Yesterday, Trent Reznor and a handful of collaborators released a 4-disc album entitle Ghosts. The album is described as a departure from Reznor’s usual fare – “music for daydreams”, says the NIN frontman.
Reznor’s done his fair share of daydreaming in advance of this album’s release, it seems, as he is toying with a revolutionary distribution model. He’s selling the album in a variety of formats on the Nine Inch Nails website for prices ranging from $5 for a digital download (in many DRM-free formats) through $300 for a super deluxe package of vinyl albums, CDs, and posters. Definitely a trailblazing and compelling offering, and when I think of how many full-priced albums I bought and hated you really can’t go wrong for $5.
Furthermore, as a taste, they’re giving away the first album for free via BitTorrent, effectively recruiting fans as co-publishers since the BitTorrent protocol forces downloaders to upload as well.
Reznor’s motivation for this publishing scheme is well known – he’s been quoted saying he’s frustrated with the price gouging imposed on his fans by greedy record companies. I’ve easily found quotes on the subject relating to China:
If you can find and buy our legal CDs, I express my thanks for your support. If you cannot find it, I think that downloading from the Internet is a more acceptable option than buying pirated CDs. Our music is easy to find on the Internet, and you might not need to spend much effort to find most of our songs. If you like our songs after you’ve heard them, please feel free to share it with your friends.
And another quote empathising with his Australian fans:
The ABSURD retail pricing of Year Zero in Australia. Shame on you, UMG. Year Zero is selling for $34.99 Australian dollars ($29.10 US). No wonder people steal music.
Reznor’s message seems fairly consistent here – he doesn’t want fans to pay an unreasonable amount for his music. Fair enough, I suppose. Considering the fact that an artist is responsible for the actions of his distributor (since he endorsed the terms of his contract with them) I consider this to be the first step in taking responsibility and apologizing for his label’s exploitation of his fans.
However, stickler for principles that I am, I’m not entirely satisfied. I find this message inconsistent with the reality of the situation. Here’s some of the text accompanying the official torrent of the first album with my own added emphasis:
Undoubtedly you’ll be able to find the complete collection on the same torrent network you found this file, but if you’re interested in the release, we encourage you to check it out at ghosts.nin.com, where the complete Ghosts I-IV is available directly from us in a variety of DRM-free digital formats, including FLAC lossless, for only $5.
My problem with this phrasing is the definition of the term “DRM-free”. DRM means “Digital Rights Management” – an awkward term masking the real meaning, copy prevention technology, in sugary pleasantry. I find this obfuscating acronym curious in this case, though no doubt Reznor didn’t think twice about its common use.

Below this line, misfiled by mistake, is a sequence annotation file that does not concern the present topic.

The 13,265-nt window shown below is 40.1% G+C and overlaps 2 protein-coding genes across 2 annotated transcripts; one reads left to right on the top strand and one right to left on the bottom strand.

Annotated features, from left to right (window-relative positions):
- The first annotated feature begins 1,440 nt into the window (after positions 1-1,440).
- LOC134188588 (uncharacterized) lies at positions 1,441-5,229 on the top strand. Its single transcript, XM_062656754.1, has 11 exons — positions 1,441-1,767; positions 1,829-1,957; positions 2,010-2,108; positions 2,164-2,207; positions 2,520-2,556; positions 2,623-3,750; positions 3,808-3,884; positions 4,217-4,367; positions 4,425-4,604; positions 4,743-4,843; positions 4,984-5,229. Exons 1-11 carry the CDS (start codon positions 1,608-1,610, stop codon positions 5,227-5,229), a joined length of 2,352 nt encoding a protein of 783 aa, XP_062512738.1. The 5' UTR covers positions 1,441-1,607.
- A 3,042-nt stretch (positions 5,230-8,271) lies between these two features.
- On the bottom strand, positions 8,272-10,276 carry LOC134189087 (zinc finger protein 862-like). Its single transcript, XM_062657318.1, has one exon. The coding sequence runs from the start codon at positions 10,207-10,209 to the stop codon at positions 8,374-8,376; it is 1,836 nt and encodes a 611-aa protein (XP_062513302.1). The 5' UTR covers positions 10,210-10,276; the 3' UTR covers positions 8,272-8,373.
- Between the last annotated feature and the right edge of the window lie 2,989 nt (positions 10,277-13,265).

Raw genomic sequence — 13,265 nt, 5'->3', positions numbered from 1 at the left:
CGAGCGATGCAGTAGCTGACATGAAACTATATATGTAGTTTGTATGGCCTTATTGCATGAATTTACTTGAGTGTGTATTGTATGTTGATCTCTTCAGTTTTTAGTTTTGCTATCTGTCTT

The above quote claims that a higher-quality copy of the free disc, as well as the other three discs, are available only from their website. This is the contradiction. Trent Reznor elects to manage the distribution rights of these digital formats by claiming the right to sole distributorship.
To spell it right out, you and I have the right to copy bits from one part of your hard drive to another, and over the internet from one computer to another. That’s the one and only purpose of the Internet Protocol (TCP/IP) which is the fundamental technology the Internet consists of. Anything that gets in the way of this right can be fairly and literally deemed “digital rights management”.
The point I’m trying to make is that Trent Reznor, being a technologically savvy and contemporary fellow, should know the futility of trying to be the sole distributor and thus should have released the entire album, in high quality, DRM-free formats, absolutely free of charge. He’s made his point about pirating music to combat unreasonable prices, he’s pledged allegiance to OiNK, the now-disbanded illegal music sharing community, for filling a void in the consumer space. He’d be delusional to think it would take more than a day (it didn’t) for someone to use the same website and protocol to make the full album available to music pirates.
So why bother? Why no take the high road by releasing digital formats for free and starting the pricing tier at $10 for physical CD media? I’ll tell you why. Reznor isn’t in favour of free music distribution, he’s simply opposed to third parties profiting from his work. That’s understandable, but it deemed this brand new distribution model old-fashioned the day it was invented.
I feel like Reznor and I are two peas in adjacent pods. We’re both musicians, we’ve both released music for free, we’ve both released open-source music accessible to remixers, and we both agree with (but I don’t practise) an artist’s right to ask for money for his works. All that remains between us is that last bastion of forced commercialism.
If you own the copyright to the perfect triangle it’s reasonable for you to sell copies of the perfect triangle you drew with your top-end artist’s gear on the finest Egyptian papyrus. However, everyone in the world owns at least a couple of pencils and a pad of graph paper and they can draw their own low-grade squiggly triangles just fine. How on earth do you intend to enforce the monetization of triangles people draw themselves, and why put yourself through that unachievable exercise? Why not let people draw all the triangles they want until it’s a household name, and when they’re ready to see the Cadillac of triangles they’ll already know where to find you?